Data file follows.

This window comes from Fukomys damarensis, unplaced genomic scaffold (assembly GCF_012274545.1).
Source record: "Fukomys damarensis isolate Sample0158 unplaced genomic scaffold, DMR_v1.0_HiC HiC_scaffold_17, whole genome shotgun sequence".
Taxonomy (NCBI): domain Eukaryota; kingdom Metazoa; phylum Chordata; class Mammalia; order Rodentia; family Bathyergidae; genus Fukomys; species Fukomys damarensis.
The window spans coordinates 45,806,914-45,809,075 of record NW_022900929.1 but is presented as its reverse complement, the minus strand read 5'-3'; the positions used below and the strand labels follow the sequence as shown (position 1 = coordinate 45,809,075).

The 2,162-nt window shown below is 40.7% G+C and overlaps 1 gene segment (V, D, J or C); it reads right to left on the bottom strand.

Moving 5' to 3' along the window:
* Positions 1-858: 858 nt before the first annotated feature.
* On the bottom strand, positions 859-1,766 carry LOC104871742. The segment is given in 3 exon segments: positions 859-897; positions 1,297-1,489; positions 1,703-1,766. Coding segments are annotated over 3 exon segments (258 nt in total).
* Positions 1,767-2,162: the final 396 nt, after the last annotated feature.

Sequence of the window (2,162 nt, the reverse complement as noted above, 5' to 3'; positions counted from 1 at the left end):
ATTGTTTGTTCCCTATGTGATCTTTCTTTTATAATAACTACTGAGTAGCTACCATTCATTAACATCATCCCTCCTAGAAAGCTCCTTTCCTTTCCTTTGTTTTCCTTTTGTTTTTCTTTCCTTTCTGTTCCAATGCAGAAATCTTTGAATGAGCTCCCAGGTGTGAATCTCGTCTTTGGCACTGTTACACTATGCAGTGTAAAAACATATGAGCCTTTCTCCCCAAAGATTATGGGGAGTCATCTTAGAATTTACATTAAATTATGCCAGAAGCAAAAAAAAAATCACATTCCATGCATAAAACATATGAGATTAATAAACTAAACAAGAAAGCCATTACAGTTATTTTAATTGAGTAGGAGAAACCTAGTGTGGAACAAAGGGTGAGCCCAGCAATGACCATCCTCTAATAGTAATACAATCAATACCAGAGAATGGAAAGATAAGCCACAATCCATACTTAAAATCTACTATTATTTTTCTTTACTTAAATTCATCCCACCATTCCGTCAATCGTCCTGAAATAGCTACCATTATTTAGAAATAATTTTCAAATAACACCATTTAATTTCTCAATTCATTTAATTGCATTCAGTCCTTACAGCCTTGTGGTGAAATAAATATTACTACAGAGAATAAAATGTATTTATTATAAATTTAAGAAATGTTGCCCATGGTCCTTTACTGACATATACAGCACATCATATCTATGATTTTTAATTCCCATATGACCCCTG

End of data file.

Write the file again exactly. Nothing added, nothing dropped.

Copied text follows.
This window comes from Fukomys damarensis, unplaced genomic scaffold (assembly GCF_012274545.1).
Source record: "Fukomys damarensis isolate Sample0158 unplaced genomic scaffold, DMR_v1.0_HiC HiC_scaffold_17, whole genome shotgun sequence".
Taxonomy (NCBI): domain Eukaryota; kingdom Metazoa; phylum Chordata; class Mammalia; order Rodentia; family Bathyergidae; genus Fukomys; species Fukomys damarensis.
The window spans coordinates 45,806,914-45,809,075 of record NW_022900929.1 but is presented as its reverse complement, the minus strand read 5'-3'; the positions used below and the strand labels follow the sequence as shown (position 1 = coordinate 45,809,075).

The 2,162-nt window shown below is 40.7% G+C and overlaps 1 gene segment (V, D, J or C); it reads right to left on the bottom strand.

Moving 5' to 3' along the window:
* Positions 1-858: 858 nt before the first annotated feature.
* On the bottom strand, positions 859-1,766 carry LOC104871742. The segment is given in 3 exon segments: positions 859-897; positions 1,297-1,489; positions 1,703-1,766. Coding segments are annotated over 3 exon segments (258 nt in total).
* Positions 1,767-2,162: the final 396 nt, after the last annotated feature.

Sequence of the window (2,162 nt, the reverse complement as noted above, 5' to 3'; positions counted from 1 at the left end):
ATTGTTTGTTCCCTATGTGATCTTTCTTTTATAATAACTACTGAGTAGCTACCATTCATTAACATCATCCCTCCTAGAAAGCTCCTTTCCTTTCCTTTGTTTTCCTTTTGTTTTTCTTTCCTTTCTGTTCCAATGCAGAAATCTTTGAATGAGCTCCCAGGTGTGAATCTCGTCTTTGGCACTGTTACACTATGCAGTGTAAAAACATATGAGCCTTTCTCCCCAAAGATTATGGGGAGTCATCTTAGAATTTACATTAAATTATGCCAGAAGCAAAAAAAAAATCACATTCCATGCATAAAACATATGAGATTAATAAACTAAACAAGAAAGCCATTACAGTTATTTTAATTGAGTAGGAGAAACCTAGTGTGGAACAAAGGGTGAGCCCAGCAATGACCATCCTCTAATAGTAATACAATCAATACCAGAGAATGGAAAGATAAGCCACAATCCATACTTAAAATCTACTATTATTTTTCTTTACTTAAATTCATCCCACCATTCCGTCAATCGTCCTGAAATAGCTACCATTATTTAGAAATAATTTTCAAATAACACCATTTAATTTCTCAATTCATTTAATTGCATTCAGTCCTTACAGCCTTGTGGTGAAATAAATATTACTACAGAGAATAAAATGTATTTATTATAAATTTAAGAAATGTTGCCCATGGTCCTTTACTGACATATACAGCACATCATATCTATGATTTTTAATTCCCATATGACCCCTG